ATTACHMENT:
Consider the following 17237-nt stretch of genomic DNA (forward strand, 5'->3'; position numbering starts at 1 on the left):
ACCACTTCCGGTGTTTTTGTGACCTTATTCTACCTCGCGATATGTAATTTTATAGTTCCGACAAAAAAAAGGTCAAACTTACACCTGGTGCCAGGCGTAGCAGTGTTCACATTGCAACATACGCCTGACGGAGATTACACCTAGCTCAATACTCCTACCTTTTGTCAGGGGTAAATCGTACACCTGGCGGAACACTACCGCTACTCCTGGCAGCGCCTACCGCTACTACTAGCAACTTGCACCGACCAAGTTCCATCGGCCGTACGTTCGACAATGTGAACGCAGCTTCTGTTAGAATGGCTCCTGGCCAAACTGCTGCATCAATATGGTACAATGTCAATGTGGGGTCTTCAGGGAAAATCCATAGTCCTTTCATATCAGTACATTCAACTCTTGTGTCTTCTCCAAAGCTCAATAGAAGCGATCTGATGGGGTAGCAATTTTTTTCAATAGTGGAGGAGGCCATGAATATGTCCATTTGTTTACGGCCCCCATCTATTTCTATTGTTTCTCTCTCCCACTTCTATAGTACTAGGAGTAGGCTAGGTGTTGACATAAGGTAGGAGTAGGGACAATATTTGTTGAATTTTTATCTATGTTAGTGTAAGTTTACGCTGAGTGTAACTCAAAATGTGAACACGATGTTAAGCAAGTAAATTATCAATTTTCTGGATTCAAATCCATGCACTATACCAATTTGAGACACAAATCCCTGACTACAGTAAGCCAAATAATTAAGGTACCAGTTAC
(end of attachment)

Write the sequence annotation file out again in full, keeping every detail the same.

Consider the following 17237-nt stretch of genomic DNA (forward strand, 5'->3'; position numbering starts at 1 on the left):
ACCACTTCCGGTGTTTTTGTGACCTTATTCTACCTCGCGATATGTAATTTTATAGTTCCGACAAAAAAAAGGTCAAACTTACACCTGGTGCCAGGCGTAGCAGTGTTCACATTGCAACATACGCCTGACGGAGATTACACCTAGCTCAATACTCCTACCTTTTGTCAGGGGTAAATCGTACACCTGGCGGAACACTACCGCTACTCCTGGCAGCGCCTACCGCTACTACTAGCAACTTGCACCGACCAAGTTCCATCGGCCGTACGTTCGACAATGTGAACGCAGCTTCTGTTAGAATGGCTCCTGGCCAAACTGCTGCATCAATATGGTACAATGTCAATGTGGGGTCTTCAGGGAAAATCCATAGTCCTTTCATATCAGTACATTCAACTCTTGTGTCTTCTCCAAAGCTCAATAGAAGCGATCTGATGGGGTAGCAATTTTTTTCAATAGTGGAGGAGGCCATGAATATGTCCATTTGTTTACGGCCCCCATCTATTTCTATTGTTTCTCTCTCCCACTTCTATAGTACTAGGAGTAGGCTAGGTGTTGACATAAGGTAGGAGTAGGGACAATATTTGTTGAATTTTTATCTATGTTAGTGTAAGTTTACGCTGAGTGTAACTCAAAATGTGAACACGATGTTAAGCAAGTAAATTATCAATTTTCTGGATTCAAATCCATGCACTATACCAATTTGAGACACAAATCCCTGACTACAGTAAGCCAAATAATTAAGGTACCAGTTAC